The smoking monkey
Summertime in the 70’s offered a kid several advantages over kids growing up today. You could ride your bike anywhere you wanted to, stay out all day, and blow stuff up with fireworks. Oh yeah, they were legal. Someone’s older brother always had access to cherry bombs, roman candles and bottle rockets, and we would all join in on the fun. It was worth the blistered thumbs and occasional grassfire. No guts, no glory.
After our moms got wise and banned us from the real fireworks, we were forced into buying lesser incendiary devices that just smoked and sparkled. Still fun, but no big bang. They came in a long clear plastic bag: smoke bombs that shot out red and blue smoke; pellets that grew into long winding ashen snake forms when they burned; whistling spinners that whirled around your feet and of course… those sharp little instruments of death… the hand-held sparklers.
At the bottom of each bag was the oddest little dimestore novelty item I had ever seen, the Smoking Monkey. It came in its own little bag – a cheap plastic monkey in a seated meditation position, and 6 tiny white cigarettes. We didn’t exactly know what to do with it. Should we just light him on fire and watch him melt?
My brother read the tiny type on the back of the bag. “Put a cigarette into the monkey’s mouth, light it and blow out the flame, and the monkey will smoke blowing rings like a man. Made-in-Japan.” Whatever possessed some Japanese dude to create this? Smoking was still socially acceptable for humans in the 70’s, but probably not for other mammals.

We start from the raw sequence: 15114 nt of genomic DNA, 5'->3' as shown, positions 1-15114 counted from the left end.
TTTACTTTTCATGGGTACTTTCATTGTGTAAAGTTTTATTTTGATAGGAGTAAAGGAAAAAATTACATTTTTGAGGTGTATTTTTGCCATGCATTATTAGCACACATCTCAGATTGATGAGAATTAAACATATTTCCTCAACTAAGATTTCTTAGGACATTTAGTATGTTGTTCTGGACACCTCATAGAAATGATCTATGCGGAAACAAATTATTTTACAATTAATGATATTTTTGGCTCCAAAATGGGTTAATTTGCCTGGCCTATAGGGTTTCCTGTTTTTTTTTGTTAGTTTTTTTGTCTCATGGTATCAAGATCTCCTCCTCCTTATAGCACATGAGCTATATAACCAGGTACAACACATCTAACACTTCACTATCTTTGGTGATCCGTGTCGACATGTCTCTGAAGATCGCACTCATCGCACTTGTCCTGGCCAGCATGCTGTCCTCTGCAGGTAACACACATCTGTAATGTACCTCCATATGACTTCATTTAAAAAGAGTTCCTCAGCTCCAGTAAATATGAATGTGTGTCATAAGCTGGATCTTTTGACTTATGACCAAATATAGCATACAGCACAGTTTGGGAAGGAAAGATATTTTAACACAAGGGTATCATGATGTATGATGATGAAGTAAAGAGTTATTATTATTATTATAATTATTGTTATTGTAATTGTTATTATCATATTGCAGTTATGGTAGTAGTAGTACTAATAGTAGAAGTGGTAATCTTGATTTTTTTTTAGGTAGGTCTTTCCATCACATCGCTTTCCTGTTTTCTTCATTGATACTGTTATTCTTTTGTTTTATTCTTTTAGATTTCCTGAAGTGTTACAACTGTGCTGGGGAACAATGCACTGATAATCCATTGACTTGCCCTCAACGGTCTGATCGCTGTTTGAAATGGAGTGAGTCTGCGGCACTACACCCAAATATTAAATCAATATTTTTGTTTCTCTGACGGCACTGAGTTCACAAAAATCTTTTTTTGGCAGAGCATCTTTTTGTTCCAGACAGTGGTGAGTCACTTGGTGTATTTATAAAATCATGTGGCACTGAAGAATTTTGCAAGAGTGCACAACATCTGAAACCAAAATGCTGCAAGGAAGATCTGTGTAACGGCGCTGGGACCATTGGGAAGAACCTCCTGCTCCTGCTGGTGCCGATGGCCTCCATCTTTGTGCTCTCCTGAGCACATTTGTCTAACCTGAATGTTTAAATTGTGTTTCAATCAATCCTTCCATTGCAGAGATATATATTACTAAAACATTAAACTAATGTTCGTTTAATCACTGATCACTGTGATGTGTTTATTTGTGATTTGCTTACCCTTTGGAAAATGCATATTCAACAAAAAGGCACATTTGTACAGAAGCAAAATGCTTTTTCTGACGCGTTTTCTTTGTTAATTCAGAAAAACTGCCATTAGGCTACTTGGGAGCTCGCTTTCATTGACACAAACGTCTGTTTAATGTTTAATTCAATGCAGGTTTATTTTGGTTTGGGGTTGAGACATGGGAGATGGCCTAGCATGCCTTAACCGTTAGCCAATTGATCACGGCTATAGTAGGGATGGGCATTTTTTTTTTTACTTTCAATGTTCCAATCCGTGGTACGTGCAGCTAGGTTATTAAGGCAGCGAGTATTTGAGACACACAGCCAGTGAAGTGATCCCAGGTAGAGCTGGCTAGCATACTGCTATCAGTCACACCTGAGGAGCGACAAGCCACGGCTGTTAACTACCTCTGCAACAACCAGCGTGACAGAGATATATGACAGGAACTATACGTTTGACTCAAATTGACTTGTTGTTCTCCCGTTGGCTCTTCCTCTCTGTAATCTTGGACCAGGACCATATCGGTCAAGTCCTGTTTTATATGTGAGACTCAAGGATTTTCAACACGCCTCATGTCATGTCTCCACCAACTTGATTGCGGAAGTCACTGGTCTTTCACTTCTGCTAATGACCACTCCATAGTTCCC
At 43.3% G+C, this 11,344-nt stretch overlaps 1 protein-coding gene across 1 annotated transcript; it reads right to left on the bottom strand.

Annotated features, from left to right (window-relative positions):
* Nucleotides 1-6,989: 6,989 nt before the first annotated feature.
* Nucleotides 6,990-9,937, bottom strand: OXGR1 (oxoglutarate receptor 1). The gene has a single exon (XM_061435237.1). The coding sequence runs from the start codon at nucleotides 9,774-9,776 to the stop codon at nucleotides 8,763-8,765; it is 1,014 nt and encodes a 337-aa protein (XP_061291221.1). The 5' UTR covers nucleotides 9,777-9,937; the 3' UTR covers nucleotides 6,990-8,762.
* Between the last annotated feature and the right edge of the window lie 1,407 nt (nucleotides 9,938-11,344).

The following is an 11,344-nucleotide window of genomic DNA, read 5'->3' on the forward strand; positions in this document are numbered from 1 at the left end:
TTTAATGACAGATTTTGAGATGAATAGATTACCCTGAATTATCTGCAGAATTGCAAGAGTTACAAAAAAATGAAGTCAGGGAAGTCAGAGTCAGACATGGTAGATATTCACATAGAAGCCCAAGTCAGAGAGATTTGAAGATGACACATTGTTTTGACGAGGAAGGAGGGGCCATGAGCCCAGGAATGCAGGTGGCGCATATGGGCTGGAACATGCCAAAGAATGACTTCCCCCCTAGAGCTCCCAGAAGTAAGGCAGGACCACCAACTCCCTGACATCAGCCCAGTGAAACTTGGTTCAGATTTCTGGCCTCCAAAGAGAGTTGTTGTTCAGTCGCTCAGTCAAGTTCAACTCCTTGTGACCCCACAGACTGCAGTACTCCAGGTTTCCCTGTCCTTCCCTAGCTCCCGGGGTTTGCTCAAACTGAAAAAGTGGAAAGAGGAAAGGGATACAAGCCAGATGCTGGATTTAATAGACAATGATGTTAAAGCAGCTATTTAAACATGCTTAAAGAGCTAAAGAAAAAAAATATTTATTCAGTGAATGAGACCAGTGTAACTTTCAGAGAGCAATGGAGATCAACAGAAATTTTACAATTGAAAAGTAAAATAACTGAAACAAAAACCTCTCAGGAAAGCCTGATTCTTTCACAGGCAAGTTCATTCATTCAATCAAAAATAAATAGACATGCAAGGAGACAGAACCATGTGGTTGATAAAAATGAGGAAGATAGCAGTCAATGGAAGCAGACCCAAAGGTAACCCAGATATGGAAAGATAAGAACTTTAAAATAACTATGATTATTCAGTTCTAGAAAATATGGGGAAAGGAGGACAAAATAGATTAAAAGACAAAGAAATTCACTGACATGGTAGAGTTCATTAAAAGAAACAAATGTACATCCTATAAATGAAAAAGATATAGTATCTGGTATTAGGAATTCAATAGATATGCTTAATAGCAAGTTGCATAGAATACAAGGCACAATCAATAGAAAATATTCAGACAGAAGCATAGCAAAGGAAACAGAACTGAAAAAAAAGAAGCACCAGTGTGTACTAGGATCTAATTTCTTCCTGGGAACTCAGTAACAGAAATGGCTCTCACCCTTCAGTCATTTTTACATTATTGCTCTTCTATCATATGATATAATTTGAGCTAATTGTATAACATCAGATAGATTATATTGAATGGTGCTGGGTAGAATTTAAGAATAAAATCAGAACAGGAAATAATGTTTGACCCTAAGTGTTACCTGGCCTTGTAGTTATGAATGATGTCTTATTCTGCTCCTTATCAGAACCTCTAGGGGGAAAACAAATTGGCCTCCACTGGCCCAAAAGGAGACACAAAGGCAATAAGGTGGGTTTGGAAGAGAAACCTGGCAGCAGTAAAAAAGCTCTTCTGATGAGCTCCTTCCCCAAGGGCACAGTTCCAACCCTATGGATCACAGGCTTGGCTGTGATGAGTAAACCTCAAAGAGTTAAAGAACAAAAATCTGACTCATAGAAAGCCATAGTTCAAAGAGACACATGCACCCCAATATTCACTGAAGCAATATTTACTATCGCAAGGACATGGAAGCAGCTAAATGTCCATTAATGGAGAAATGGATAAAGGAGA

We all gathered around to watch Jeff light the first cigarette. Yes indeed… tiny little rings of smoke came puffing out of the cigarette while the monkey just sat there on the rock. There were 5 seconds of silence as we all stared at it, then I just had to bust up laughing… laughing at the absurdity of it all. Yesterday we were exploding Barbie corvettes with cherry bombs, and today we were reduced to this tiny piece of plastic and paper being passed off as “fireworks.” Yet here I am today, still telling the story.
My point is this… it doesn’t take a big explosion to be memorable. There’s something to be said for absurdity and simplicity. I never forgot the smoking monkey because it was so different from all the other “attractions” that day.
Maybe you’ve got an idea that’s really different from what you usually see around you. Don’t rule it out just yet. As the simple smoking monkey proved on that hot Indiana summer day… there’s an audience for just about anything.